Allied Health Sciences in the University of Sierra Leone, UK
D R Lisk later worked in the College of Medicine and Allied Health Sciences at the University of Sierra Leone and was Associate Professor and Head of department of Medicine. In 1991-2 he was Visiting Professor of Neurology and the stroke fellow at the University of Texas Health Science Centre in Houston. He returned to England in 2002 and was Consultant Neurologist and epilepsy lead at Basildon University Hospital. He won a National Health Service Gold award for his work on epilepsy in Basildon. He is now directing a link project on epilepsy between Basildon and Sierra Leone.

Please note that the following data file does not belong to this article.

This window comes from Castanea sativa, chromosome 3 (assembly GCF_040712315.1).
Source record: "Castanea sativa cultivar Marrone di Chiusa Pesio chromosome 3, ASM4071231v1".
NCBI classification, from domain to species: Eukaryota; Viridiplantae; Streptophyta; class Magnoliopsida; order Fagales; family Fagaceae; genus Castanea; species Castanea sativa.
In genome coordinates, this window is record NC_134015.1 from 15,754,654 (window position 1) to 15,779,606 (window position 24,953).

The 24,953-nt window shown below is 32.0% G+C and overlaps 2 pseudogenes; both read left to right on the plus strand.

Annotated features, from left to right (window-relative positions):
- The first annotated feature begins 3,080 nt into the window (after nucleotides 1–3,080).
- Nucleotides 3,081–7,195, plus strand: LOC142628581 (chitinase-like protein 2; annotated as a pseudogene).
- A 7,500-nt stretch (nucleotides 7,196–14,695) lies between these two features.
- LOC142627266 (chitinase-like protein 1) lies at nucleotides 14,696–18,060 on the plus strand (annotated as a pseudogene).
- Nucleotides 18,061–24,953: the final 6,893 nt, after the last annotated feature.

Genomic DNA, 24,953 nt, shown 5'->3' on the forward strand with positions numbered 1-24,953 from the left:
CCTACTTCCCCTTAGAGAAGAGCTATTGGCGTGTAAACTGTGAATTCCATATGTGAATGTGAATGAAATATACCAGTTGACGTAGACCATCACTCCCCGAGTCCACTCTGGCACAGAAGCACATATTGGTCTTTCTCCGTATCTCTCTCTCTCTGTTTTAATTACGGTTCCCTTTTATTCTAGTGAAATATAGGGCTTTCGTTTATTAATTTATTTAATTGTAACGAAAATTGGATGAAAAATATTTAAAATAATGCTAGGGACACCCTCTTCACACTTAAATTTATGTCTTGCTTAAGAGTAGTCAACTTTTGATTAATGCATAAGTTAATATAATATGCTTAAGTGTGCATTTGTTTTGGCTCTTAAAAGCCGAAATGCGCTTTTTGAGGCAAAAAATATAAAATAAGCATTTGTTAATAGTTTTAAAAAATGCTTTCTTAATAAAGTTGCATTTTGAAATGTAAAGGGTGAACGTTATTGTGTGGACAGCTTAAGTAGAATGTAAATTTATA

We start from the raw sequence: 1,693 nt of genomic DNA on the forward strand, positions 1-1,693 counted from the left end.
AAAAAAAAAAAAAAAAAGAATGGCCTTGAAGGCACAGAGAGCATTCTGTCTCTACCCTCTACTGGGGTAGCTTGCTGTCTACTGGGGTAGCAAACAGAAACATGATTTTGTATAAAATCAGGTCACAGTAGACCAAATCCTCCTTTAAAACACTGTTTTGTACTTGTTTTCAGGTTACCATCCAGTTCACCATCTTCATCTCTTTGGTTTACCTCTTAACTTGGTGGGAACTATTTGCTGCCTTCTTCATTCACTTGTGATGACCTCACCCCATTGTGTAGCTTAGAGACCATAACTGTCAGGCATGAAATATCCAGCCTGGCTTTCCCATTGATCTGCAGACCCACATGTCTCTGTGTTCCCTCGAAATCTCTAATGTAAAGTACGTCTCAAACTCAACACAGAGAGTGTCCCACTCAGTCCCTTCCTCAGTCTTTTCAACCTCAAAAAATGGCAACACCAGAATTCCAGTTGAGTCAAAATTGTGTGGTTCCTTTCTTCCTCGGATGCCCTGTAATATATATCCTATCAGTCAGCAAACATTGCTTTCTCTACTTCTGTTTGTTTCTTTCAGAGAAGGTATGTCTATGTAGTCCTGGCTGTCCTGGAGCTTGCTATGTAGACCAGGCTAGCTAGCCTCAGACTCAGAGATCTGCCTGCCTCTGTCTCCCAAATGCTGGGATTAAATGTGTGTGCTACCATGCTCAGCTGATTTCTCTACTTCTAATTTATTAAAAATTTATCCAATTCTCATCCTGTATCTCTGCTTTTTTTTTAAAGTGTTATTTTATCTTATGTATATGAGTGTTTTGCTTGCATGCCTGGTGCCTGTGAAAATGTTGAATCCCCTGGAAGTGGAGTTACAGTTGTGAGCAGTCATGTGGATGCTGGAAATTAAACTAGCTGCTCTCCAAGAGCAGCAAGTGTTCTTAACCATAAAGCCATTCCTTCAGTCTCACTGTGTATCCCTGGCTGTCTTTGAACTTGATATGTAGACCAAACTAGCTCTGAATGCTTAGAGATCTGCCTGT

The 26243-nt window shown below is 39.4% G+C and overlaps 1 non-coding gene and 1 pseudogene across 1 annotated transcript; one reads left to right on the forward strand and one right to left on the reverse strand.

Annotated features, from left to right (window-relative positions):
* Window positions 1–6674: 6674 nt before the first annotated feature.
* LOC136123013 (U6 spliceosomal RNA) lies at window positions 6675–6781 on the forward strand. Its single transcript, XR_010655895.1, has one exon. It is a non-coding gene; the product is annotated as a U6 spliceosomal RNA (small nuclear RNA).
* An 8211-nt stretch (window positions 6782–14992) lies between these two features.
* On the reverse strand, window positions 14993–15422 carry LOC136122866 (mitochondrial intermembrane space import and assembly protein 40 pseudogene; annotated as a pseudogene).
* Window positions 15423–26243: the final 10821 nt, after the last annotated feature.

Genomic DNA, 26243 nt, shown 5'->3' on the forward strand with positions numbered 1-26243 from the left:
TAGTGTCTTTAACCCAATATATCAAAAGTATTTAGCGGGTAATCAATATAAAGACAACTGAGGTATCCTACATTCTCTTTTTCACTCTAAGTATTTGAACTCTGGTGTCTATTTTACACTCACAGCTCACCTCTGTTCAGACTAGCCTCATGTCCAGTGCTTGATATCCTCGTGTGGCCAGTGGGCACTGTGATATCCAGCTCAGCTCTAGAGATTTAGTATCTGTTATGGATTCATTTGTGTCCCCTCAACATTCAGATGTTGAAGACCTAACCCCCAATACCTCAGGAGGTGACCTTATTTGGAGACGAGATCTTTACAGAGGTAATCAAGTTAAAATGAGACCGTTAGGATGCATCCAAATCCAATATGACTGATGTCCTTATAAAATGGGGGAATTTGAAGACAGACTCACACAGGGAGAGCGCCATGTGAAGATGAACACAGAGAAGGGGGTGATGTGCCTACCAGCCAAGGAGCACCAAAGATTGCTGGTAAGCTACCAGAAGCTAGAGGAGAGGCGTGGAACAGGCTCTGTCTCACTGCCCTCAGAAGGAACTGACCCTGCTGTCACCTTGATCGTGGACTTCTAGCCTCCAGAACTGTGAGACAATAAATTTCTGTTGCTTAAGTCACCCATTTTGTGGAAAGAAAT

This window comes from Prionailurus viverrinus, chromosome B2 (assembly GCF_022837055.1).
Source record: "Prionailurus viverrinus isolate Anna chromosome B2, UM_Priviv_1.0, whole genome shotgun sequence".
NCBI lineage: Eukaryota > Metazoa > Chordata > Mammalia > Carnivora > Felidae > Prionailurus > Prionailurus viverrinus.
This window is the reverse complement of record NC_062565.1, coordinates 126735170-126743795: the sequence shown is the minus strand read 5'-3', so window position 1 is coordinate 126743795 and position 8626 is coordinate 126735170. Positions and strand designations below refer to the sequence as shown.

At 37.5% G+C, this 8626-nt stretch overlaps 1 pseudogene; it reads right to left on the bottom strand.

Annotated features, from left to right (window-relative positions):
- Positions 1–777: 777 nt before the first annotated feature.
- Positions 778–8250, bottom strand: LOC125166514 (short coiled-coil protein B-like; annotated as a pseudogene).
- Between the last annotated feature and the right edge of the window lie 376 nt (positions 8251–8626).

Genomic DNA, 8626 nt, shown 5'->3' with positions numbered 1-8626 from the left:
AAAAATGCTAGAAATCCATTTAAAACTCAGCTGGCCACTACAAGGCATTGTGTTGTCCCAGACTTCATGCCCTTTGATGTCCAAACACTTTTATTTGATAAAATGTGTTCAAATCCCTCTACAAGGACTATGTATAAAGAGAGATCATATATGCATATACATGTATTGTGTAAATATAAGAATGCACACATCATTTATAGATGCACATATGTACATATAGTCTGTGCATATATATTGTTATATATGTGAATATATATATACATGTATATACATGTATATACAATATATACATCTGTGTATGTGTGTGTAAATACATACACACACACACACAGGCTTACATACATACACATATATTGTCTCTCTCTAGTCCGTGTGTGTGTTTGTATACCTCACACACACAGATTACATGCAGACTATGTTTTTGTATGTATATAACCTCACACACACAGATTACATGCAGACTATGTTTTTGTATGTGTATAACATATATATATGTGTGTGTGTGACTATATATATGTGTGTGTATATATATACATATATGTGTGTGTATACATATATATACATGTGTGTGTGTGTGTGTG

In developed countries, epilepsy is accepted as a medical condition and patients submit themselves to the various method of treatment available. Sierra Leone is a small West African country with poor infrastructure and health services.56% of people with epilepsy believe that epilepsy is caused by demons and witchcraft and seek treatment from traditional healers. It is also widely believed that epilepsy is transferable.We have looked at knowledge, attitudes, and practices of health workers towards epilepsy as well as the impact of epilepsy on school attendance of affected children. We further investigated the co-morbidities of depression and anxiety in our patients. Education, awareness raising and sensitization are important strategies in changing the attitudes of the community and improving service uptake. We have used innovative methods as well as standard media such as radio, television and posters in getting our primary messages across that epilepsy is a manageable medical condition and it is not transferable. With the use of basic antiepileptic drugs and outreach clinics, we have been able to reach thousands of patients throughout the country but a lot more needs to be done.